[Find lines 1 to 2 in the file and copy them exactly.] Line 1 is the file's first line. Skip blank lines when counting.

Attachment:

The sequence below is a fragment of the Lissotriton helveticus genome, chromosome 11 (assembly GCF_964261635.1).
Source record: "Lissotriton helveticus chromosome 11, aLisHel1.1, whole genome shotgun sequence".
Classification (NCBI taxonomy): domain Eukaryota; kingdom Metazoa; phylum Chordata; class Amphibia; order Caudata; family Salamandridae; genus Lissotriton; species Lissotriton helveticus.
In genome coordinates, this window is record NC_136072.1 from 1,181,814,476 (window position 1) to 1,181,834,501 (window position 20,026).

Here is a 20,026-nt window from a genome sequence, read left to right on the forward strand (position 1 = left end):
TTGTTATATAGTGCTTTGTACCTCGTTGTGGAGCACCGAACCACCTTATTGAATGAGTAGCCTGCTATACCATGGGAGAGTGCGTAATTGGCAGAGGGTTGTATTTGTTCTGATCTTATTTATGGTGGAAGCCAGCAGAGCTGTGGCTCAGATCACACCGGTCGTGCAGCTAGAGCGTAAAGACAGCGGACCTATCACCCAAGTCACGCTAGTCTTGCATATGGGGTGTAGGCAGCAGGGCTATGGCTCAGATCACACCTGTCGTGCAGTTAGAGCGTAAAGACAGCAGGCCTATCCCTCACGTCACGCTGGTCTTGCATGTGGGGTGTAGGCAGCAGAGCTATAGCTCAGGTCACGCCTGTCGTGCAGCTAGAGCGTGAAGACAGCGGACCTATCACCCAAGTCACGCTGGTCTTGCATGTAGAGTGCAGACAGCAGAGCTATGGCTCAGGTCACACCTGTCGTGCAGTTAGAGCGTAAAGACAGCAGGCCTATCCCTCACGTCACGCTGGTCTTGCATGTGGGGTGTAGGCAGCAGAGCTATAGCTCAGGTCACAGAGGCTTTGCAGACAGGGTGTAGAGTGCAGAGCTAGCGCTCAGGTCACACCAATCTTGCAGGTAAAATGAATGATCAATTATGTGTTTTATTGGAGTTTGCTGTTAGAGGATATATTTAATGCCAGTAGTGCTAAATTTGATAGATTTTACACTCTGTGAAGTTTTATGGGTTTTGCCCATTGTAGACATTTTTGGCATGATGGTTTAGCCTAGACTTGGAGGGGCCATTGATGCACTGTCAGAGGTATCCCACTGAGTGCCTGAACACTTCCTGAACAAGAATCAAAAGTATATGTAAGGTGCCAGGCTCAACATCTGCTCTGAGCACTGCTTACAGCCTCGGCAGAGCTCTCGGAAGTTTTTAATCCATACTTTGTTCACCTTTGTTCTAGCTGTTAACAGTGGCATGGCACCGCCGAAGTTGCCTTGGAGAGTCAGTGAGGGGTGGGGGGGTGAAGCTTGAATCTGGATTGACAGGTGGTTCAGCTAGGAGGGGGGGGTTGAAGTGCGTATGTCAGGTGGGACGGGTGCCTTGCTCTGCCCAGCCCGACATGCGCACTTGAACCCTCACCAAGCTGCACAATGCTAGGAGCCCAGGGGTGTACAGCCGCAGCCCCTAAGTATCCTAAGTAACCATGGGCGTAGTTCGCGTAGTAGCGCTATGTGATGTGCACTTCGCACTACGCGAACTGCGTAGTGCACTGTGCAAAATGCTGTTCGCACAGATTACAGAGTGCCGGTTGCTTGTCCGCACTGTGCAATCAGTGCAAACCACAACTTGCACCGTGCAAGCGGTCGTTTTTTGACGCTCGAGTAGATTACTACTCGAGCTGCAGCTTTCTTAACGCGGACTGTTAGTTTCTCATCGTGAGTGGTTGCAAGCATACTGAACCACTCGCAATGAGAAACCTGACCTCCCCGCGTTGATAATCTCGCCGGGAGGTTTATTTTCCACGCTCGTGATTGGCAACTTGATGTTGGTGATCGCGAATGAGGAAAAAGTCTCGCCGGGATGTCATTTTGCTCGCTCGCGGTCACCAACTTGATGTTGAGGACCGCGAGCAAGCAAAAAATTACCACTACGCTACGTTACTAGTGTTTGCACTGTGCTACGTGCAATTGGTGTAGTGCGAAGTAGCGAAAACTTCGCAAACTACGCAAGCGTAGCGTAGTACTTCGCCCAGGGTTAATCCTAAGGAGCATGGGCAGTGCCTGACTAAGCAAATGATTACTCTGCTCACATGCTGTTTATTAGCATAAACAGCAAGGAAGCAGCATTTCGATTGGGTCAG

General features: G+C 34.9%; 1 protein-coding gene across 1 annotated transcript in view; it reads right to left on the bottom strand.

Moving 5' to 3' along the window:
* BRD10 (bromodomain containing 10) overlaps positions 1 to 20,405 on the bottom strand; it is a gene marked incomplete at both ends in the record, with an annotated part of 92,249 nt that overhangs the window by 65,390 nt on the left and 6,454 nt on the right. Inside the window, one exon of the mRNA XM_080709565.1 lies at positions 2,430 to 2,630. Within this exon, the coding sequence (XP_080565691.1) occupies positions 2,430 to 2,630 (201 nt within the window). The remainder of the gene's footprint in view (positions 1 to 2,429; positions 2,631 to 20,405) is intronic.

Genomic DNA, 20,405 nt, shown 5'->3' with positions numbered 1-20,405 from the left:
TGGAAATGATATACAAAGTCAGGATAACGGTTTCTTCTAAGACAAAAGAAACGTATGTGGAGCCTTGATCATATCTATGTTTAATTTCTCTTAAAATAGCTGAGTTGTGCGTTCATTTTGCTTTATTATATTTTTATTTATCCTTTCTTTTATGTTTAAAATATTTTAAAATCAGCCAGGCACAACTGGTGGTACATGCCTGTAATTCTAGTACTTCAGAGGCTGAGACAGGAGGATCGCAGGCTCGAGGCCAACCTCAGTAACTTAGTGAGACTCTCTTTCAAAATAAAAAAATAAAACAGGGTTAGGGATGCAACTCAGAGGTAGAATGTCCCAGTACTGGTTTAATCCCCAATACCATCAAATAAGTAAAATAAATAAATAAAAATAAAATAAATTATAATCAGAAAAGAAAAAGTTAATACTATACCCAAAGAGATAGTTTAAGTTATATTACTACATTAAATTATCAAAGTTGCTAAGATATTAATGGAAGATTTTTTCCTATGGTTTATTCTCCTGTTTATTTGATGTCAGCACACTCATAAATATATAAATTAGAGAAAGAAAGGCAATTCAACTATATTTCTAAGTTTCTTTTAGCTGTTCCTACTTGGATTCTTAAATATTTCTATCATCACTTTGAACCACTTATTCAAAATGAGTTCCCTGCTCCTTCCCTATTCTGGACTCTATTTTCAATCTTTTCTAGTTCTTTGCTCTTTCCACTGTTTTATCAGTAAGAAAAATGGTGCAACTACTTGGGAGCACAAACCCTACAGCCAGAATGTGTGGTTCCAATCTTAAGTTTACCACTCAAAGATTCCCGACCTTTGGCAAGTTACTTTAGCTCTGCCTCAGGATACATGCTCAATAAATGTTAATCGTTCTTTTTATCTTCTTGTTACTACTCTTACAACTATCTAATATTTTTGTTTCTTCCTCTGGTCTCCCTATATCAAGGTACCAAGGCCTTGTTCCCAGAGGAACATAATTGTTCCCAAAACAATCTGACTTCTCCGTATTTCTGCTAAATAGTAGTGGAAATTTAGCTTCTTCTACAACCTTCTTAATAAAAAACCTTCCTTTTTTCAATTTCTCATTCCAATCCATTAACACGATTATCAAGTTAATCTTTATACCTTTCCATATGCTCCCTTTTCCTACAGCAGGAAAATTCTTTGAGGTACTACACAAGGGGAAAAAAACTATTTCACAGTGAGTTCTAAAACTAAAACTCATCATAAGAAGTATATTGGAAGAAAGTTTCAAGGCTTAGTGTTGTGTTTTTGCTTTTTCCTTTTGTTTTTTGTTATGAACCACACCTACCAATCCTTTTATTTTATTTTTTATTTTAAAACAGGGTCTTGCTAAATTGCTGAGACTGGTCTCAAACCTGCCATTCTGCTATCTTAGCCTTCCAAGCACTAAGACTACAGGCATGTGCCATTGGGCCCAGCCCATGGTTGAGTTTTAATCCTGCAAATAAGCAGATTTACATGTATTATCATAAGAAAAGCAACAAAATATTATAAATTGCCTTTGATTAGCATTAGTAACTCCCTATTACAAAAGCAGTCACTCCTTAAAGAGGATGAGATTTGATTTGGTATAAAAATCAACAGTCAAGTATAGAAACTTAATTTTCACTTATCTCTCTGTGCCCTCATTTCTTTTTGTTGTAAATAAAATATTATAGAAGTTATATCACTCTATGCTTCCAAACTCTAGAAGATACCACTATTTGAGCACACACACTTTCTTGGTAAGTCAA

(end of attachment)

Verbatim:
The sequence below is a fragment of the Lissotriton helveticus genome, chromosome 11 (assembly GCF_964261635.1).
Source record: "Lissotriton helveticus chromosome 11, aLisHel1.1, whole genome shotgun sequence".